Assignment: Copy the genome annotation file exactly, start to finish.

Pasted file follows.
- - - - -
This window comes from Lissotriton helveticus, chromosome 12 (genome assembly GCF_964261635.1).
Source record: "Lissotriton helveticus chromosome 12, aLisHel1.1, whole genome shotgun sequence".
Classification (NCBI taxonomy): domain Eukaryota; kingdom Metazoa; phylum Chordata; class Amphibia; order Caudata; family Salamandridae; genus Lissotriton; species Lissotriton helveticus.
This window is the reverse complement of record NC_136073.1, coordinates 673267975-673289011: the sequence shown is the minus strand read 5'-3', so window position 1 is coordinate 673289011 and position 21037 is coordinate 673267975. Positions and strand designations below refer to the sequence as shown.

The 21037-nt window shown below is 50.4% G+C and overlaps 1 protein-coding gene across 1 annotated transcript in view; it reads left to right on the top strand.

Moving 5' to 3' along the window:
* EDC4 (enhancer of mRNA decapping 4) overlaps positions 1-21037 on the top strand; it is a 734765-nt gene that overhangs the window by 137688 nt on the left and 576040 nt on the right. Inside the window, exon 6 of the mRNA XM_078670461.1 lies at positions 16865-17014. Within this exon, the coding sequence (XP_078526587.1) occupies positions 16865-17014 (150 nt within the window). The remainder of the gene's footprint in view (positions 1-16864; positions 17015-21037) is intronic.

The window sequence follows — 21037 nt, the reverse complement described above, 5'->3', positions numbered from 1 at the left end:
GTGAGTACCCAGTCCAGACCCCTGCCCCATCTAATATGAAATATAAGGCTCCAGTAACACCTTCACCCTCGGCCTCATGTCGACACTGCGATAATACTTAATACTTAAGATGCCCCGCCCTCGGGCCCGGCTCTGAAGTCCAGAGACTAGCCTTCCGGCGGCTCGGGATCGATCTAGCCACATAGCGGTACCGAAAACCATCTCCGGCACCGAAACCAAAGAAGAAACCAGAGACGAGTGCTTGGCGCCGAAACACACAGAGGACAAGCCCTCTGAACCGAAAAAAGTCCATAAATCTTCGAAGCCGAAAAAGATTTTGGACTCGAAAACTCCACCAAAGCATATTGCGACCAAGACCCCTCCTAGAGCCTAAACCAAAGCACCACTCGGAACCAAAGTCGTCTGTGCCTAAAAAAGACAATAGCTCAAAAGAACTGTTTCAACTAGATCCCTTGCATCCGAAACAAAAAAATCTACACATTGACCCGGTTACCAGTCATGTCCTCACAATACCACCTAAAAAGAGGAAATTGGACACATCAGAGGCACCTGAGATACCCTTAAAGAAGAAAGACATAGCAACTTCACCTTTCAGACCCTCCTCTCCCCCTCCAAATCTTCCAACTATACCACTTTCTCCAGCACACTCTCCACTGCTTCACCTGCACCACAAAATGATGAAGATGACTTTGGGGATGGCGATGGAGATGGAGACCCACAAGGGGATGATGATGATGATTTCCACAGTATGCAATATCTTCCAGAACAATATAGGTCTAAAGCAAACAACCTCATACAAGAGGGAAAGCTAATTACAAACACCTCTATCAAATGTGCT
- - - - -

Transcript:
This window comes from Lissotriton helveticus, chromosome 12 (genome assembly GCF_964261635.1).
Source record: "Lissotriton helveticus chromosome 12, aLisHel1.1, whole genome shotgun sequence".
Classification (NCBI taxonomy): domain Eukaryota; kingdom Metazoa; phylum Chordata; class Amphibia; order Caudata; family Salamandridae; genus Lissotriton; species Lissotriton helveticus.
This window is the reverse complement of record NC_136073.1, coordinates 673267975-673289011: the sequence shown is the minus strand read 5'-3', so window position 1 is coordinate 673289011 and position 21037 is coordinate 673267975. Positions and strand designations below refer to the sequence as shown.

The 21037-nt window shown below is 50.4% G+C and overlaps 1 protein-coding gene across 1 annotated transcript in view; it reads left to right on the top strand.

Moving 5' to 3' along the window:
* EDC4 (enhancer of mRNA decapping 4) overlaps positions 1-21037 on the top strand; it is a 734765-nt gene that overhangs the window by 137688 nt on the left and 576040 nt on the right. Inside the window, exon 6 of the mRNA XM_078670461.1 lies at positions 16865-17014. Within this exon, the coding sequence (XP_078526587.1) occupies positions 16865-17014 (150 nt within the window). The remainder of the gene's footprint in view (positions 1-16864; positions 17015-21037) is intronic.

The window sequence follows — 21037 nt, the reverse complement described above, 5'->3', positions numbered from 1 at the left end:
GTGAGTACCCAGTCCAGACCCCTGCCCCATCTAATATGAAATATAAGGCTCCAGTAACACCTTCACCCTCGGCCTCATGTCGACACTGCGATAATACTTAATACTTAAGATGCCCCGCCCTCGGGCCCGGCTCTGAAGTCCAGAGACTAGCCTTCCGGCGGCTCGGGATCGATCTAGCCACATAGCGGTACCGAAAACCATCTCCGGCACCGAAACCAAAGAAGAAACCAGAGACGAGTGCTTGGCGCCGAAACACACAGAGGACAAGCCCTCTGAACCGAAAAAAGTCCATAAATCTTCGAAGCCGAAAAAGATTTTGGACTCGAAAACTCCACCAAAGCATATTGCGACCAAGACCCCTCCTAGAGCCTAAACCAAAGCACCACTCGGAACCAAAGTCGTCTGTGCCTAAAAAAGACAATAGCTCAAAAGAACTGTTTCAACTAGATCCCTTGCATCCGAAACAAAAAAATCTACACATTGACCCGGTTACCAGTCATGTCCTCACAATACCACCTAAAAAGAGGAAATTGGACACATCAGAGGCACCTGAGATACCCTTAAAGAAGAAAGACATAGCAACTTCACCTTTCAGACCCTCCTCTCCCCCTCCAAATCTTCCAACTATACCACTTTCTCCAGCACACTCTCCACTGCTTCACCTGCACCACAAAATGATGAAGATGACTTTGGGGATGGCGATGGAGATGGAGACCCACAAGGGGATGATGATGATGATTTCCACAGTATGCAATATCTTCCAGAACAATATAGGTCTAAAGCAAACAACCTCATACAAGAGGGAAAGCTAATTACAAACACCTCTATCAAATGTGCT